Solving character encoding problems



Getting computers to present text correctly has been a challenge since the early days of computing. If you're English speaking you've probably not reflected on this, but the rest of us that have so called "foreign characters" like å ä ö in our language have seen a never ending line of misinterpretations of them like {, ?, Σ and lately Ã¥.

In this tutorial we'll explain why this happens and how you can adjust jAlbum to get your text presented right.

The basic problem is that computers actually don't deal natively with text. Computers deal with numbers, the numbers 0 and 1 to be specific. These numbers, named "bits", are handled in groups of 8 called a "byte". Each byte can represent a number in the range 0-255 where 0 is coded as 00000000 (8 zeroes) and 255 coded as 11111111 (8 ones). To represent larger numbers, bytes are combined. By combining two bytes (16 bits) one can represent numbers in the range 0-65535 and combining 4 bytes (32 bits) gives a number range of 0-4294967295. So far so good.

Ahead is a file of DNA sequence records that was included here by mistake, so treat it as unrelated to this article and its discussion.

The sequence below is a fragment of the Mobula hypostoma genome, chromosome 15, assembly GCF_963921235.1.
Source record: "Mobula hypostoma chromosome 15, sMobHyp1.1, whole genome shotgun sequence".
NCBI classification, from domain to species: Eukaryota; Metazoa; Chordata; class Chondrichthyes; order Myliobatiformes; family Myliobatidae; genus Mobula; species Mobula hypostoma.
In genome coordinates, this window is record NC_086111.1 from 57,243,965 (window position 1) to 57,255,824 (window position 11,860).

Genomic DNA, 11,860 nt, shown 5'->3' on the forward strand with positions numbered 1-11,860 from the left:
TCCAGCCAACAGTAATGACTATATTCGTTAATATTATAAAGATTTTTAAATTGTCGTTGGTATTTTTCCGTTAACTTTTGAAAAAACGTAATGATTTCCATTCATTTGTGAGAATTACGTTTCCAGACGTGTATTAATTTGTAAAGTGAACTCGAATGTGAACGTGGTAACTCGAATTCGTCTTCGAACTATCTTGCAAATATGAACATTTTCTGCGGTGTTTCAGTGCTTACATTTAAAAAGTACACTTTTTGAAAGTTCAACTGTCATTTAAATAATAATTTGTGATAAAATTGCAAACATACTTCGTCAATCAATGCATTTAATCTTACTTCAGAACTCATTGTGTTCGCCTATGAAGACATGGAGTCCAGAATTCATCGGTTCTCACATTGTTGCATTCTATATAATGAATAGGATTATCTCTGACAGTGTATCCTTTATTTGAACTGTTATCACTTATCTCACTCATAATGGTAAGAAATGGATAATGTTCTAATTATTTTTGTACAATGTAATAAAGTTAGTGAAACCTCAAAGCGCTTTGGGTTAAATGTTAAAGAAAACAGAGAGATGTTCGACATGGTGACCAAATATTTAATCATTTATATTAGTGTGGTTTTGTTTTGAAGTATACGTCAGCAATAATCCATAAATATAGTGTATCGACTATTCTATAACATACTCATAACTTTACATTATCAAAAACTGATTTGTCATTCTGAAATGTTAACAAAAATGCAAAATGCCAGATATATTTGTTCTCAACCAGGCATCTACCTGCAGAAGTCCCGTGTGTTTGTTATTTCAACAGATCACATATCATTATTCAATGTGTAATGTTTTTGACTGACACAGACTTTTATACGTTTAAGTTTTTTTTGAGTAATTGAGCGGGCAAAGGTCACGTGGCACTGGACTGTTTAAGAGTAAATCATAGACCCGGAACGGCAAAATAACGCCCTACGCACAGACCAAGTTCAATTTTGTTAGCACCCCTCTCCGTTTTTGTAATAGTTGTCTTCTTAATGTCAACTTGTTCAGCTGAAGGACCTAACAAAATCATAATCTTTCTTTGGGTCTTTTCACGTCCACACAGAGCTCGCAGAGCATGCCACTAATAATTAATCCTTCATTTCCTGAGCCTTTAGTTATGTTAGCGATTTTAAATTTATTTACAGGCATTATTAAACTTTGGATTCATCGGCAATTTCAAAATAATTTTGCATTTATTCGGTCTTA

Computers store text as a sequence of numbers where each character has a unique number according to an agreed upon "character encoding standard". The problem is that there are many standards and each standard assigns different numbers to the same character. "ä" is for instance stored as 228 in the popular ISO-8859-1 standard but stored as the two byte number 50084 in the UTF-8 standard (written out as c3a4 with hexadecimal notation). If a UTF-8 encoded "ä" is interpreted according to the IS0-8859-1 standard, it shows up as the character pair "ä".